By Peter Sinn Nachtrieb
The Catastrophic Theatre
April 1, 2009
What if some of the gang from Lord of the Flies got off that island, went to high school, the prom, got married, and thew a dinner party? Peter Sinn Nachtrieb explores just such territory in his punchy black comedy Hunter Gatherers at The Catastrophic Theatre. Violence and high school buddies always make a raucous blend. So, what's for dinner? A freshly slaughtered lamb.
Pam, a demure, ladylike, doormat of a wife, goes along with her loopy alpha spouse Richard in his plan to make the evening special with a fresh kill. Nachtrieb nails the infantilization of coupling. As the baby lamb gets offed, Richard coos “You are my skipper.” Pam returns the babytalk, “You are my boat.” The guest list? Tom and Wendy, Olympic passive aggressive gold medalists. Wendy seethes and slinks about while Tom worries about a good parking space. Both couples tick down their own internal time bombs that go off gangbusters during the play. Prepare yourselves squeamish types.
Nachtrieb riffs on getting in touch with one's primordial side with a graphic novelist's touch, lending a cartoon feel that gets everyone chuckling during the most grim moments. All four are insufferable, yet each in their own whacked out way. By the end of the play, the audience roots for their demise, but all in good fun. Really, one downside to finding one's inner animal is one really messy apartment.
The cast chomps on this play with a manic level of bestial glee. Charlesanne Rabensburg bestows the timid Pam with all the tension of a volcano ready to explode. And when she does blow, look out, there's one less pulse in the room. Awkwardness has never been this volatile. Amy Bruce goes all Liz Taylor cat-in-heat as the lusty Wendy. Learning the running-with-knives lesson the hard way, Bruce shines in her hilarious death scene, where she nonchalantly reminds Pam to hire someone to clean up the carnage. Greg Dean brings full-on full-frontal energy to Richard, the feral husband, giving new meaning to arrested development. Troy Schulze gives Tom THE doctor a deadpan sting. Only death wakes this guy up.
Just over a year old, Catastrophic Theatre lives up to its name with this slick production. TCT artistic director Jason Nodler directs with necessary attack, keeping the pace brisk, the tension fierce and the satire crisp. Keven Holden's sleek gray apartment creates a neutral landing spot for all the blood and guts.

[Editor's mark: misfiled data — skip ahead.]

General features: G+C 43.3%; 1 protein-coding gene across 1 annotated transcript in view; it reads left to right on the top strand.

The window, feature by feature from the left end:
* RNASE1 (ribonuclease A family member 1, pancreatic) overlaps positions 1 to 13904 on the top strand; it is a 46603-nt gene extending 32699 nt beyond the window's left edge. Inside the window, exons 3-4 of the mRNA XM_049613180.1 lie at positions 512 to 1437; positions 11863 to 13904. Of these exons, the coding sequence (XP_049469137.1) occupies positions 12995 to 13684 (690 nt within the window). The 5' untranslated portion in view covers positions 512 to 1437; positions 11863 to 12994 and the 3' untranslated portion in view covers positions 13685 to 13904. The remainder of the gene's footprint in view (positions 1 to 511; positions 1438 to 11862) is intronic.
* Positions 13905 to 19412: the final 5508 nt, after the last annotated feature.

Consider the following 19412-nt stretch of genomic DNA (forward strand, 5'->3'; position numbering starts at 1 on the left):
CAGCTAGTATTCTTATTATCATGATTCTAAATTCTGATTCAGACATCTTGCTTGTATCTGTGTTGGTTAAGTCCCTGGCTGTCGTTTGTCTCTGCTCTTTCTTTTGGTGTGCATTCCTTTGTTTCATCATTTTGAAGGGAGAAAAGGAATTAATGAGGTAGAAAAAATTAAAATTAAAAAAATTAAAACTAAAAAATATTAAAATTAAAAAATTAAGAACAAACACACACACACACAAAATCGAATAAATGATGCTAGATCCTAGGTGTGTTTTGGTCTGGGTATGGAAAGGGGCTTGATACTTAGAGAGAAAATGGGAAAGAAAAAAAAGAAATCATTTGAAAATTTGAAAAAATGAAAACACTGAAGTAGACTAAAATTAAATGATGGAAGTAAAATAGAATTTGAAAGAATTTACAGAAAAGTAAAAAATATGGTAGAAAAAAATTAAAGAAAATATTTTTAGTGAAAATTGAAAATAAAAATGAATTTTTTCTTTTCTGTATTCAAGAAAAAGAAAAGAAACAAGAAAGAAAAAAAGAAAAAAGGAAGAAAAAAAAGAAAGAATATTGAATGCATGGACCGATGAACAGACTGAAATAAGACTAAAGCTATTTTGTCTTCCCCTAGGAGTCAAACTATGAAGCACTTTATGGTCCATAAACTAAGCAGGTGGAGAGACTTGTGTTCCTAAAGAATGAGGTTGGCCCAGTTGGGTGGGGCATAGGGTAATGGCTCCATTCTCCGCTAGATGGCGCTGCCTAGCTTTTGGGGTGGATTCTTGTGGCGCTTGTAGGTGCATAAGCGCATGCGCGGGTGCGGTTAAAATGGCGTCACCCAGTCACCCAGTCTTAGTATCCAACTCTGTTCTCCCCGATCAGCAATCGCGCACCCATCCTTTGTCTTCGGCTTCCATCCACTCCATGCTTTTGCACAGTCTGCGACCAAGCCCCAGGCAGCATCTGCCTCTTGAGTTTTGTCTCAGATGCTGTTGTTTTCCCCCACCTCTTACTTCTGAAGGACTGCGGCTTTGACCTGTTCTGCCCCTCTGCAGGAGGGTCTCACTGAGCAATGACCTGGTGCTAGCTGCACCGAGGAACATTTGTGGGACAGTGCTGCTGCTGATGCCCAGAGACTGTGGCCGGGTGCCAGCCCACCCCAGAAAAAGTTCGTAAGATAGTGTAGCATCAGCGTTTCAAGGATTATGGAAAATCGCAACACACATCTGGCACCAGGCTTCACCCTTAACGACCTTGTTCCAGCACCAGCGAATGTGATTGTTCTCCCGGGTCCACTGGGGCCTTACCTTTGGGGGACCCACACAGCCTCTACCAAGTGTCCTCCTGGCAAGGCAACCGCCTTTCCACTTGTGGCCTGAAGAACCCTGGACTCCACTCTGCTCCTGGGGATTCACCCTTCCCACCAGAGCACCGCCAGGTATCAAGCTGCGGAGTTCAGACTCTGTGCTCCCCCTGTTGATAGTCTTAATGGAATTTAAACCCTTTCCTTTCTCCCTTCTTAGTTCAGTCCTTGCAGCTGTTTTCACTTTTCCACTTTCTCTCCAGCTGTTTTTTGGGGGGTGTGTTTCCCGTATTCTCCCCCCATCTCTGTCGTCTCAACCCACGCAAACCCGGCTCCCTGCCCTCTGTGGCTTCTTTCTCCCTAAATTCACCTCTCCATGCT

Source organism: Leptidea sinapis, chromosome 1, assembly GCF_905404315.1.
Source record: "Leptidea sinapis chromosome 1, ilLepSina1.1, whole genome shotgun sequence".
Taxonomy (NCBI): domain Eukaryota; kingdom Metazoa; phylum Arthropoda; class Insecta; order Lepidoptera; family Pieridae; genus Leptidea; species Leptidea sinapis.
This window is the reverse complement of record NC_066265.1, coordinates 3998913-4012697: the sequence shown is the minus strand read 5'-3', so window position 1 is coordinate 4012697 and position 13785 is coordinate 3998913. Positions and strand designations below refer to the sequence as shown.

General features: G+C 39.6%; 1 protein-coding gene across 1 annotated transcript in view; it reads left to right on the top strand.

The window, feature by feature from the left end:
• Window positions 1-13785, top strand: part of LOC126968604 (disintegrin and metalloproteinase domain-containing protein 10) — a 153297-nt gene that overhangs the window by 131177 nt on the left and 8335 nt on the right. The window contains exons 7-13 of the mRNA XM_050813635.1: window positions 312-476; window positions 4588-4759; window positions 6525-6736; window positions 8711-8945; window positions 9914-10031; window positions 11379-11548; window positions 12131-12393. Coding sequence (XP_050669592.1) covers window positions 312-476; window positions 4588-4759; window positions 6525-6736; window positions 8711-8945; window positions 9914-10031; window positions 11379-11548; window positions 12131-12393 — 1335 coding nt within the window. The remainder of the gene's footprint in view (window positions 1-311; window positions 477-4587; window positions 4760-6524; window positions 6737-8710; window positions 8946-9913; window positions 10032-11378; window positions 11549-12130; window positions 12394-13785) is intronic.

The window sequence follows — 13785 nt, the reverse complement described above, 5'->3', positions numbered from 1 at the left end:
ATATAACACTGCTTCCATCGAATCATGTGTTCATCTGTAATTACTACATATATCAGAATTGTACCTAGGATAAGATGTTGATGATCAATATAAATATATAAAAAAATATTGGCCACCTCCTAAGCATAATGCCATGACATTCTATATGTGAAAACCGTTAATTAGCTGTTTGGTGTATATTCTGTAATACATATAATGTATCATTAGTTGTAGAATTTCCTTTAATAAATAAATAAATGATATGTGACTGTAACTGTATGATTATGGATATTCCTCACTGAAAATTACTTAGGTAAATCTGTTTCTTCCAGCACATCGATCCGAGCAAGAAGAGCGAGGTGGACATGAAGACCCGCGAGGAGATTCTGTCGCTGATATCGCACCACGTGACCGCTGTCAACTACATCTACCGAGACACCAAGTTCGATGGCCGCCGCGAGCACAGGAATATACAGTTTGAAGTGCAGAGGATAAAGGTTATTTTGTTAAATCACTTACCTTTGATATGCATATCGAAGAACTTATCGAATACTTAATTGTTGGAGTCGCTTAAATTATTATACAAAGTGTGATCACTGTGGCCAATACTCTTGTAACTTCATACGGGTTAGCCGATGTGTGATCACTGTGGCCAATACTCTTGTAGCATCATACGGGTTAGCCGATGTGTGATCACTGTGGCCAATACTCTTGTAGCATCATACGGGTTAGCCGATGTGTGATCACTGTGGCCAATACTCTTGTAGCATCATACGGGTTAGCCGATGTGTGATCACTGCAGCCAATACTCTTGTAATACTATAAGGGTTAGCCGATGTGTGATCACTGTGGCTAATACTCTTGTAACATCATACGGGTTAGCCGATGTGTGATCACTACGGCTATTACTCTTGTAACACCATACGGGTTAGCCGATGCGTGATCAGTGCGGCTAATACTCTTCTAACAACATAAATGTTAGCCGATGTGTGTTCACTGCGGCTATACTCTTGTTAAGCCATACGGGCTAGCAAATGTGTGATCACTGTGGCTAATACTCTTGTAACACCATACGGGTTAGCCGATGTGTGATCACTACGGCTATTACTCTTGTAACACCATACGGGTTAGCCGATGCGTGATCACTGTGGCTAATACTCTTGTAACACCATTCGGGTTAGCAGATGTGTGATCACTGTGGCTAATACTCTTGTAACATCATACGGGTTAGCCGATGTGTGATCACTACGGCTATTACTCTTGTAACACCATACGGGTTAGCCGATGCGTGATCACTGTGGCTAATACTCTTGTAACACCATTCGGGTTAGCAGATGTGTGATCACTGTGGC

At the end, dear Pam, standing amidst a Shakespearian corpse heap, finally finds her footing. Leaving the freshly baked brownies behind (good for you Pam!), the little skipper turns her back to the wreckage of civilization, and walks slowly into a magical forest that mysteriously appeared behind the gray curtain. It's the cowboy walking into the sunset all over again, the lady beast has finally found her habitat. Apparently, the meek do inherit the earth. Pam, with innocence intact, heads back to nature to hunt and gather, of course. It's dreamy, funny, and a fitting crescendo for this bacchanalian orgy. Face it folks, we are all just passing for domesticated creatures, and are only one leg of lamb away from our more basic instincts.
Winner of the 2006 Will Glickman Award and the Steinberg Award from the American Theatre Critics Association, Hunter Gatherers finds its strength through a mix of verbal and physical outrage. Nachtrieb's smart banter bites in all the right places; it's witty, clever and wildly entertaining. His language rings with a kind of Albee-esque rhythm, where things unravel at a no-turning-back clip. Some plays politely leak their delicate ideas; this one slobbers all over you. It seems the Lord of the Flies fab four never did get off that island in the end. Instead, they stew in their own delirium, and what better metaphor for doing that than a dinner party. Entertaining equals danger here. Now, pass the lamb.